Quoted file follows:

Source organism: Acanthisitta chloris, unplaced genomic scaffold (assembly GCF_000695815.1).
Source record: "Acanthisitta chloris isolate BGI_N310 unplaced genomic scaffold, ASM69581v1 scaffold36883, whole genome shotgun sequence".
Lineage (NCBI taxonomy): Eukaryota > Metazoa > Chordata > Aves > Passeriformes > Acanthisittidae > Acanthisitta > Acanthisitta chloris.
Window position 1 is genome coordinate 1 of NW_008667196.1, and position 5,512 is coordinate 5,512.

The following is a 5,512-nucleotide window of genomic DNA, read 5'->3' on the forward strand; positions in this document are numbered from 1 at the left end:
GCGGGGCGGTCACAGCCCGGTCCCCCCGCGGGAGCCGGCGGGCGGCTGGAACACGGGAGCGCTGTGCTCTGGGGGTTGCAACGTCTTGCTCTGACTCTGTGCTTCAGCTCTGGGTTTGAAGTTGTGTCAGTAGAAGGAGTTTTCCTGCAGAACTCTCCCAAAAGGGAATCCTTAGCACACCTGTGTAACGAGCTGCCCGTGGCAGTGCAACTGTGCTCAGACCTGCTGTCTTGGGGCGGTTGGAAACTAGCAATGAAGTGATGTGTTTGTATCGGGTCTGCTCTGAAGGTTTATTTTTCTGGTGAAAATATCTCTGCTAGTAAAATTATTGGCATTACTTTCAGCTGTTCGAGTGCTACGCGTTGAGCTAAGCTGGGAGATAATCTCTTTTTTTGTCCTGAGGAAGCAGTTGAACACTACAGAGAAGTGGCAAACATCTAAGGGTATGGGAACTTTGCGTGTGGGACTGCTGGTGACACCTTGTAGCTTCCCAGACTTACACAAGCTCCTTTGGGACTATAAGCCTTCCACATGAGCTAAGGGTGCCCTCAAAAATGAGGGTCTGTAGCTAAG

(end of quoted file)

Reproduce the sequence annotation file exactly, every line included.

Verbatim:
Source organism: Acanthisitta chloris, unplaced genomic scaffold (assembly GCF_000695815.1).
Source record: "Acanthisitta chloris isolate BGI_N310 unplaced genomic scaffold, ASM69581v1 scaffold36883, whole genome shotgun sequence".
Lineage (NCBI taxonomy): Eukaryota > Metazoa > Chordata > Aves > Passeriformes > Acanthisittidae > Acanthisitta > Acanthisitta chloris.
Window position 1 is genome coordinate 1 of NW_008667196.1, and position 5,512 is coordinate 5,512.

The following is a 5,512-nucleotide window of genomic DNA, read 5'->3' on the forward strand; positions in this document are numbered from 1 at the left end:
GCGGGGCGGTCACAGCCCGGTCCCCCCGCGGGAGCCGGCGGGCGGCTGGAACACGGGAGCGCTGTGCTCTGGGGGTTGCAACGTCTTGCTCTGACTCTGTGCTTCAGCTCTGGGTTTGAAGTTGTGTCAGTAGAAGGAGTTTTCCTGCAGAACTCTCCCAAAAGGGAATCCTTAGCACACCTGTGTAACGAGCTGCCCGTGGCAGTGCAACTGTGCTCAGACCTGCTGTCTTGGGGCGGTTGGAAACTAGCAATGAAGTGATGTGTTTGTATCGGGTCTGCTCTGAAGGTTTATTTTTCTGGTGAAAATATCTCTGCTAGTAAAATTATTGGCATTACTTTCAGCTGTTCGAGTGCTACGCGTTGAGCTAAGCTGGGAGATAATCTCTTTTTTTGTCCTGAGGAAGCAGTTGAACACTACAGAGAAGTGGCAAACATCTAAGGGTATGGGAACTTTGCGTGTGGGACTGCTGGTGACACCTTGTAGCTTCCCAGACTTACACAAGCTCCTTTGGGACTATAAGCCTTCCACATGAGCTAAGGGTGCCCTCAAAAATGAGGGTCTGTAGCTAAG